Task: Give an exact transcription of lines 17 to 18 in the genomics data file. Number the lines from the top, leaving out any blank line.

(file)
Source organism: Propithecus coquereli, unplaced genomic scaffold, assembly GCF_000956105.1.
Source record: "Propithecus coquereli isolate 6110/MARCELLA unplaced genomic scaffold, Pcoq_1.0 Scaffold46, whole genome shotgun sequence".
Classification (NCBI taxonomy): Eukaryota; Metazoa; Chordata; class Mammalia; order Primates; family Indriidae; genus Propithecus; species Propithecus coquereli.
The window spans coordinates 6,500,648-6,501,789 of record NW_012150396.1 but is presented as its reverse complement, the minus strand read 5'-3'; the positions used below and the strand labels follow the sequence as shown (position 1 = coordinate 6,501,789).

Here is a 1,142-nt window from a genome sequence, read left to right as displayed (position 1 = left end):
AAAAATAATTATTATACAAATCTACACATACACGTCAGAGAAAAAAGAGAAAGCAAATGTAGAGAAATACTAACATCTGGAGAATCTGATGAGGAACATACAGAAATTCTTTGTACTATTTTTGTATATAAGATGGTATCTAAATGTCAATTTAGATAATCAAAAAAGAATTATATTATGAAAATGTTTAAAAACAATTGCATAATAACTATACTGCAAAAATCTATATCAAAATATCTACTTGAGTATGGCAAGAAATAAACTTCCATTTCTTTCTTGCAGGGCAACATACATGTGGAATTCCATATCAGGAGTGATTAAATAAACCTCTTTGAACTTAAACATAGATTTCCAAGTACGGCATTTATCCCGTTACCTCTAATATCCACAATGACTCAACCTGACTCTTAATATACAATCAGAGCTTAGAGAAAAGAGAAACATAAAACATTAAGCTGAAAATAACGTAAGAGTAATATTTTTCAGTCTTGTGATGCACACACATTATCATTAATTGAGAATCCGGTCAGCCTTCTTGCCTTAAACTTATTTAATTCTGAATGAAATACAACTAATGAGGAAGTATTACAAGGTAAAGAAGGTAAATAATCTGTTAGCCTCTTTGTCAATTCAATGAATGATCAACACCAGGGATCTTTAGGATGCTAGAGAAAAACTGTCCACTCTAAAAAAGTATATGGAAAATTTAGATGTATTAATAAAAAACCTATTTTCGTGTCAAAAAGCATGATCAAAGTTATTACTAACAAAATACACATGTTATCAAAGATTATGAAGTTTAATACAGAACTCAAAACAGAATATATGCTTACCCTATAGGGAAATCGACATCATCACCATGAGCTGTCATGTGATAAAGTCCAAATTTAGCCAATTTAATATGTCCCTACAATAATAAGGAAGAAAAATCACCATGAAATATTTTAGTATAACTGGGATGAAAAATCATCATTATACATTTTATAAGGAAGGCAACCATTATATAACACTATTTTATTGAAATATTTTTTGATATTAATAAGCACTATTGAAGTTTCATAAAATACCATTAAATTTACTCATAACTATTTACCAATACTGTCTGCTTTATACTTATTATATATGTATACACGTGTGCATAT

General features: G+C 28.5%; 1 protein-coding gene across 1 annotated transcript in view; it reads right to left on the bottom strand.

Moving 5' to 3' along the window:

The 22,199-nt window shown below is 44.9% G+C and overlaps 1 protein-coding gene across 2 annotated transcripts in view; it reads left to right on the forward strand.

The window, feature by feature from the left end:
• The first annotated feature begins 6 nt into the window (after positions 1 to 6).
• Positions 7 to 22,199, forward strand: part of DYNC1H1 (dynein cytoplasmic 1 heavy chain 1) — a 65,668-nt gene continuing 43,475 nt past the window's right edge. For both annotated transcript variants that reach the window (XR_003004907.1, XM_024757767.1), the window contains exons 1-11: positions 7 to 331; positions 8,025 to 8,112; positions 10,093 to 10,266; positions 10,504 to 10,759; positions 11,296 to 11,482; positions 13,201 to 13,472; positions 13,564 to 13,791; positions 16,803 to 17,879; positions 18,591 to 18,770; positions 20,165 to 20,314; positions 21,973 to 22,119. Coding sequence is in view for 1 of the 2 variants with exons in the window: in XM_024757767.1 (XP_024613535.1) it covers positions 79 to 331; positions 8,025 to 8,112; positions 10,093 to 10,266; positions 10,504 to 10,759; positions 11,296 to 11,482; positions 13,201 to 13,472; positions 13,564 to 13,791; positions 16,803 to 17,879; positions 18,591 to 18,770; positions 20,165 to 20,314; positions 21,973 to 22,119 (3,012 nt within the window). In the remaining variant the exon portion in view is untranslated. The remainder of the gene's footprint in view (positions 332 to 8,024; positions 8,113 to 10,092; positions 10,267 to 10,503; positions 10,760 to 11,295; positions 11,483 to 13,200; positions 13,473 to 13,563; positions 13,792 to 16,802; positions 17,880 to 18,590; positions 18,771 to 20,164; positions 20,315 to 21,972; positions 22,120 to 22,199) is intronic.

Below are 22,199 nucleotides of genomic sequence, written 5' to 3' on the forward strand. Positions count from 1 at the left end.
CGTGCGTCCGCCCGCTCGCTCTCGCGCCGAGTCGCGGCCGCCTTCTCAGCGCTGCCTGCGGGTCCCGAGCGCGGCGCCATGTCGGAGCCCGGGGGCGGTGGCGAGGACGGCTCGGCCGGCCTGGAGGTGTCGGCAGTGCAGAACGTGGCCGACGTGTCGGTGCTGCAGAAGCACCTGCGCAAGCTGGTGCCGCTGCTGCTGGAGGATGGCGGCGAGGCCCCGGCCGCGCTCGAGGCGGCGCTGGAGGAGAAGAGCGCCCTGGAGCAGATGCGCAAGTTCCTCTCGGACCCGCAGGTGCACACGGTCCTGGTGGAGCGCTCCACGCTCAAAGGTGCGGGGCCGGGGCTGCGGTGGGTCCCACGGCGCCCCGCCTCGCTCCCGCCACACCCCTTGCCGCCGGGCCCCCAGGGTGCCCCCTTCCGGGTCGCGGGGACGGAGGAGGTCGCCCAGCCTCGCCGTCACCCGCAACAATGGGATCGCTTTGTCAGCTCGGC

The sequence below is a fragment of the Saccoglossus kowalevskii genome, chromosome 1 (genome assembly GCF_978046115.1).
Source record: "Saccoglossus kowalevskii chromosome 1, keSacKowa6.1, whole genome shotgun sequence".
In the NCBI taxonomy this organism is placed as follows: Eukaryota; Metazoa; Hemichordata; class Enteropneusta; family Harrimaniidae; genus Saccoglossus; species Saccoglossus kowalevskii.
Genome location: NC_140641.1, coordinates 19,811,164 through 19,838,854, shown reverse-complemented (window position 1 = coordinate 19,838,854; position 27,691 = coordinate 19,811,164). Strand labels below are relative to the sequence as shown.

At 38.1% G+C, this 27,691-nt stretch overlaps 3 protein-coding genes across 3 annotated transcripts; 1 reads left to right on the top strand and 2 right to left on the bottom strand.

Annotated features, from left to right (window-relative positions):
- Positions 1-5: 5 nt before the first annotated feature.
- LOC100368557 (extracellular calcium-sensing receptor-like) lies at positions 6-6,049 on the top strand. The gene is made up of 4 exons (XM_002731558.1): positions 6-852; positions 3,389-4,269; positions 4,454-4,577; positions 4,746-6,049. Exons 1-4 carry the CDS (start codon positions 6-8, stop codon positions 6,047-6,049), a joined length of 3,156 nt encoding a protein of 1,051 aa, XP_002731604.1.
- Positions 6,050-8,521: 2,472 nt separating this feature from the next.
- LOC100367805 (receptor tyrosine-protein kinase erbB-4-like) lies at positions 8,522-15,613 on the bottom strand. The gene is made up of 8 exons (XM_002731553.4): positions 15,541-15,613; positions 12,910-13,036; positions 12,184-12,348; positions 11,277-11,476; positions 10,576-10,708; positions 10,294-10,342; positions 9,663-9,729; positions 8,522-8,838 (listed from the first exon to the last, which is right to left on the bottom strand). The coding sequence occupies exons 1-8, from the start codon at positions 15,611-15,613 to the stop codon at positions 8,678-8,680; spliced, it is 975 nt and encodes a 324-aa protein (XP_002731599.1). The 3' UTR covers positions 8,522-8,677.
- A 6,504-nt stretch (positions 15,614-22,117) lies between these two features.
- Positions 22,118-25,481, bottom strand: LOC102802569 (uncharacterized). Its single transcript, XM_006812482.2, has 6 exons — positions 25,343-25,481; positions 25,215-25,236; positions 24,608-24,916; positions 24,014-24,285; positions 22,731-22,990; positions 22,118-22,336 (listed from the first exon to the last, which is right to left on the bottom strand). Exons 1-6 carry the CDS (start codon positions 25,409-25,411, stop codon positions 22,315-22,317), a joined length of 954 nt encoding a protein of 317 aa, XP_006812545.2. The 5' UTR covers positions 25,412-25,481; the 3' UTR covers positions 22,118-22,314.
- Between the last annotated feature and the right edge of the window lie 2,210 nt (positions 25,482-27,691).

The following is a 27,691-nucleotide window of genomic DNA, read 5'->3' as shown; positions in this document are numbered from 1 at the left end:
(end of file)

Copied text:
In the NCBI taxonomy this organism is placed as follows: Eukaryota; Metazoa; Hemichordata; class Enteropneusta; family Harrimaniidae; genus Saccoglossus; species Saccoglossus kowalevskii.
Genome location: NC_140641.1, coordinates 19,811,164 through 19,838,854, shown reverse-complemented (window position 1 = coordinate 19,838,854; position 27,691 = coordinate 19,811,164). Strand labels below are relative to the sequence as shown.